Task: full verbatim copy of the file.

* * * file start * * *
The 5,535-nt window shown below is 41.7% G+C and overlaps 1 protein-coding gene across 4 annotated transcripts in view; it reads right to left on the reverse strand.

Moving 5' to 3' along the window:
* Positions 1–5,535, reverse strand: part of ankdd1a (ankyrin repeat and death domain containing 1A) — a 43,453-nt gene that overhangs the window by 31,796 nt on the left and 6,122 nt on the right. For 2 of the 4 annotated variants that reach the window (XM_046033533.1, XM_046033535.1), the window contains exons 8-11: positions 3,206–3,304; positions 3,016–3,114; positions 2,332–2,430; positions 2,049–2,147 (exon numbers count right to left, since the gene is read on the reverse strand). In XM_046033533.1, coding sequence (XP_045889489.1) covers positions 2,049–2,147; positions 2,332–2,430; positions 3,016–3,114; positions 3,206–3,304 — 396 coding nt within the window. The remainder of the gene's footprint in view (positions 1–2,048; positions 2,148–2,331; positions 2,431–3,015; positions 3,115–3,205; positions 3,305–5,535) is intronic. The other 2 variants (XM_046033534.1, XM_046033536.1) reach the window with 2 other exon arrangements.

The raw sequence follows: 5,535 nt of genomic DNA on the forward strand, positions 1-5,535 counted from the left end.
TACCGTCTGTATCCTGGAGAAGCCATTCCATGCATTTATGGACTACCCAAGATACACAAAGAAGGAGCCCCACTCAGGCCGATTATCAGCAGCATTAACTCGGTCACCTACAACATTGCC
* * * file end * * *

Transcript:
The 5,535-nt window shown below is 41.7% G+C and overlaps 1 protein-coding gene across 4 annotated transcripts in view; it reads right to left on the reverse strand.

Moving 5' to 3' along the window:
* Positions 1–5,535, reverse strand: part of ankdd1a (ankyrin repeat and death domain containing 1A) — a 43,453-nt gene that overhangs the window by 31,796 nt on the left and 6,122 nt on the right. For 2 of the 4 annotated variants that reach the window (XM_046033533.1, XM_046033535.1), the window contains exons 8-11: positions 3,206–3,304; positions 3,016–3,114; positions 2,332–2,430; positions 2,049–2,147 (exon numbers count right to left, since the gene is read on the reverse strand). In XM_046033533.1, coding sequence (XP_045889489.1) covers positions 2,049–2,147; positions 2,332–2,430; positions 3,016–3,114; positions 3,206–3,304 — 396 coding nt within the window. The remainder of the gene's footprint in view (positions 1–2,048; positions 2,148–2,331; positions 2,431–3,015; positions 3,115–3,205; positions 3,305–5,535) is intronic. The other 2 variants (XM_046033534.1, XM_046033536.1) reach the window with 2 other exon arrangements.

The raw sequence follows: 5,535 nt of genomic DNA on the forward strand, positions 1-5,535 counted from the left end.
TACCGTCTGTATCCTGGAGAAGCCATTCCATGCATTTATGGACTACCCAAGATACACAAAGAAGGAGCCCCACTCAGGCCGATTATCAGCAGCATTAACTCGGTCACCTACAACATTGCC